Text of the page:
Scripting News for 11/18/2006

Maryam: “My aim is to make Ponzi blush.” 

BTW, one of my 2006 predictions sort-of came true this week. “Jason Calacanis will stay at AOL though Easter 2006.” Okay, I was off by a few months. And a whole bunch didn’t come true. Example: “Scoble will appear on Oprah. His book on corporate blogging will top all the best seller lists, his royalties will eclipse his Microsoft salary, but he’ll stay there, because it’s in his blood.” :-) 

Yucky peanut butter 

First, Yahoo’s stock is doing okay, the company is growing and profitable.

It’s also diversified, which is another way of saying everything that the memo complains about.

They have turf battles and they duplicate each others’ work. In other words, Yahoo is a big company.

There is no way to make them lean and focused, that’s not how big companies work. Sheez, some small companies have a hard time being lean and focused.

Yahoo should continue to buy their innovation from outside, because that’s where innovation comes from.

What Yahoo may need is someone who can speak for them, who can give an exciting speech, who can lead all the external forces, and internal ones too. What they may be missing is an eloquent founder-type who, when people need to settle a difference, can come in and make the choice. At Microsoft, in the old days when Microsoft worked, people could ask themselves What Would Bill Do? Google has Larry and Sergey. Yahoo may need a leader. But they’ve got a pretty good foundation to build on. And they could probably go a long, long way without great leadership, since most American companies don’t have that.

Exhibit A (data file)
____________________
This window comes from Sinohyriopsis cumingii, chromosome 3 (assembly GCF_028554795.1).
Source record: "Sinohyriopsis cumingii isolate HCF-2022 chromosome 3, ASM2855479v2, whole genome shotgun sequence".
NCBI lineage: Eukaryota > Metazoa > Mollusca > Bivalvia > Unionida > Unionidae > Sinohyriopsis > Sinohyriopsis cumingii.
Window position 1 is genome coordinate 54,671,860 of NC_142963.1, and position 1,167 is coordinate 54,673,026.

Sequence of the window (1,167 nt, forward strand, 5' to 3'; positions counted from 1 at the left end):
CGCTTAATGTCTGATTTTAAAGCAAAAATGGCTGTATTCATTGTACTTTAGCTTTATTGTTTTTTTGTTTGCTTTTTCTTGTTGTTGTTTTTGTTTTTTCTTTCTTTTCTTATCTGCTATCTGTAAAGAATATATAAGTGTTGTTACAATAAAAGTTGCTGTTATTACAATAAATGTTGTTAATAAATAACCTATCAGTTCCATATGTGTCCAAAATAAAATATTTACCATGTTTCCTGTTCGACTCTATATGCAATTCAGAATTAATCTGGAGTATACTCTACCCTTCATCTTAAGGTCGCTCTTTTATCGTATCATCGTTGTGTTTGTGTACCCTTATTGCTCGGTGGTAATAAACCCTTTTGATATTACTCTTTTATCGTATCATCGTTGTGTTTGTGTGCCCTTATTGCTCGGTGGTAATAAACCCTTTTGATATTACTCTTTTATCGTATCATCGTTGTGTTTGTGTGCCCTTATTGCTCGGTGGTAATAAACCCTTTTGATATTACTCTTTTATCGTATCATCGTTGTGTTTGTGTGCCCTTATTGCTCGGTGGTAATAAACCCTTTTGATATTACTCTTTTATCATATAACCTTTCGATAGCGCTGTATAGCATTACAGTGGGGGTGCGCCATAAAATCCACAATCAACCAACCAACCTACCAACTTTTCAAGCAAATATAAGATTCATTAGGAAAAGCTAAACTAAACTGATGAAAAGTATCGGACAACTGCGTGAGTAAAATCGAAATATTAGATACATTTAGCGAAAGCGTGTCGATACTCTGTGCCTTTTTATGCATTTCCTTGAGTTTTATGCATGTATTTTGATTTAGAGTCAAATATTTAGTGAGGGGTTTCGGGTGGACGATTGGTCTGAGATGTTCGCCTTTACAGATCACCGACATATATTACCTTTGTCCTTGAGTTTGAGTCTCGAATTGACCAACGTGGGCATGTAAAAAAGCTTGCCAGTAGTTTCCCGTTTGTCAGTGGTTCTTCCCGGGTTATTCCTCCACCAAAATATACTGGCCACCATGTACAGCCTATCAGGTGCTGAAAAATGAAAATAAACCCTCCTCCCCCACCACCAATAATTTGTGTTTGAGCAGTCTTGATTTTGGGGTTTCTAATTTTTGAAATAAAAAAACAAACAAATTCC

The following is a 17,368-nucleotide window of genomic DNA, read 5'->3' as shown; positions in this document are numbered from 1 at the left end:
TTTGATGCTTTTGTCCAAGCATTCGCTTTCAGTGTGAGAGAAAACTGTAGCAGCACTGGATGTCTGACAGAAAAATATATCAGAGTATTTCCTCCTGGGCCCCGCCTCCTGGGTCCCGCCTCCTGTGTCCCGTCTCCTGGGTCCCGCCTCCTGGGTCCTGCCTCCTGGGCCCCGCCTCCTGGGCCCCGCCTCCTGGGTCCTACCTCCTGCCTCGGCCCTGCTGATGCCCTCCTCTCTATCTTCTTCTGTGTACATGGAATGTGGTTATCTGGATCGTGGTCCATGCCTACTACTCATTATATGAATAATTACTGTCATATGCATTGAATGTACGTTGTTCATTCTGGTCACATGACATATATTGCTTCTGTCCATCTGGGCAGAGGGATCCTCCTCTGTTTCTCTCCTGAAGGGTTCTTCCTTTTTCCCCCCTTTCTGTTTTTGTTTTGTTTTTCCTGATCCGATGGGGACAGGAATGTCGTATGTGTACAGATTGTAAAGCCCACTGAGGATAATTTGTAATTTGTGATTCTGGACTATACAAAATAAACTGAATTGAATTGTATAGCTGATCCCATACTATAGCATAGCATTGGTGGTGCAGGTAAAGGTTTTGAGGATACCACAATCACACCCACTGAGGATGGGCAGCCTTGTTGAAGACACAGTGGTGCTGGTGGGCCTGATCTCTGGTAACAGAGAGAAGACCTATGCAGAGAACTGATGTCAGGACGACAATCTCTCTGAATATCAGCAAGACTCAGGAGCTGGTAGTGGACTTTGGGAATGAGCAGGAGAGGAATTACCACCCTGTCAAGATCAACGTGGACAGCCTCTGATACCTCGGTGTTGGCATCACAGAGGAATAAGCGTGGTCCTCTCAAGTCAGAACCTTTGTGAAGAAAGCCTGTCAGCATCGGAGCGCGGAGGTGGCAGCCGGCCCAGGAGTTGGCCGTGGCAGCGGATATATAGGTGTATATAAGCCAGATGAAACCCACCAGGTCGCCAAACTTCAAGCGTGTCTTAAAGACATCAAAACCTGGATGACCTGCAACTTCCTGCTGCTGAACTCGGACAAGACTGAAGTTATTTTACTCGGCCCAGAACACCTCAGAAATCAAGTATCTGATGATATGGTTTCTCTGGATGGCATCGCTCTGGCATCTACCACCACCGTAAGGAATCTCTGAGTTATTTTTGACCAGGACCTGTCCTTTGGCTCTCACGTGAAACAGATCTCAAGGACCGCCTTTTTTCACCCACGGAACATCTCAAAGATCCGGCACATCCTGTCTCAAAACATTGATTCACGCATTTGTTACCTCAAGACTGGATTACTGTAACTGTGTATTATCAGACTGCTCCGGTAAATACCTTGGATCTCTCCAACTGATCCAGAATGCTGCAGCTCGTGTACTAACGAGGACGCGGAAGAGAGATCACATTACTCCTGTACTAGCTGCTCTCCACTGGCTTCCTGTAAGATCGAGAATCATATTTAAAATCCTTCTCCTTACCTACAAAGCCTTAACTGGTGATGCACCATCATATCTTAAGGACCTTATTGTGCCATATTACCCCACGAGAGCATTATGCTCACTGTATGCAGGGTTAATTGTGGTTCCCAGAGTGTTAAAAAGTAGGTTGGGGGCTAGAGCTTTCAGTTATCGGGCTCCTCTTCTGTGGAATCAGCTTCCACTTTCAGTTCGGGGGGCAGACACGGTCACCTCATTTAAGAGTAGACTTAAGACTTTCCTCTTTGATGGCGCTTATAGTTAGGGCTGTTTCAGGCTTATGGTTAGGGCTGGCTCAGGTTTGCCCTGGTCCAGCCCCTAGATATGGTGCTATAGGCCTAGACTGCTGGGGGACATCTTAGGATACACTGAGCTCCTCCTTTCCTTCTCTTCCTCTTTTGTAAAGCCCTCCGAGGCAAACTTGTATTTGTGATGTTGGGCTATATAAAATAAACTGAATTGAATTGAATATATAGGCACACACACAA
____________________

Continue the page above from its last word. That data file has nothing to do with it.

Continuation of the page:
And come on — bleeding in purple and yellow? Garlinghouse is a bad ripoff of Guy Kawasaki.

NY Times: “Yahoo has not been nearly as good as Google at reaping profits from the huge volume of search traffic it attracts.”

Mike Arrington calls it a “power move.”

Josh Allen: “Every company wishes that they could appeal to 50 million normal people and the 57,000 who read TechCrunch. Yahoo! has succeeded at this in two important categories.”

3 responses to this post.

  1. Posted by Paul on November 18, 2006 at 9:33 pm

    Am I the only one that keeps seeing old posts pop up in your feed?

    Well, thanks anyway.

    The latest one I read, was a link to Brent Simmons’ 8/1/2001 inessential.com blog entry (“Don’t call me an artist.”) I hve been reading his blog for a few years, but not that far back. I have never seen anything from him this insightful.

    I love his software, but maybe he should give that up and focus on the “real” art he refers to in that post, like writing. That was a great post. I’m not sure you meant to refer to it today, but I’m glad you did.

    Reply

  2. Posted by Paul on November 18, 2006 at 9:38 pm

    And now this, apparently right at OSX’s initial release on the eve of XP’s release:

    Today, Apple’s market cap is about $6 billion.

    However even though we like Mac OS X, Apple’s position has eroded substantially since 1996.

    Their operating system strategy is not at a stable point, and with Microsoft about to ship Windows XP, the first consumer OS that doesn’t blue-screen all the time, the classic Mac OS is about to be totally nailed, and Mac OS X is too rough to be a realistic competitor to Windows XP.

    Yes, OSX was rough at first back then. But we still got BSOD with XP.

    Reply

  3. Posted by Jacob Levy on November 18, 2006 at 10:37 pm

    That article about Yahoo scared me. There must be a lot of pain in that organization… Thats a shame, if true.

    Reply

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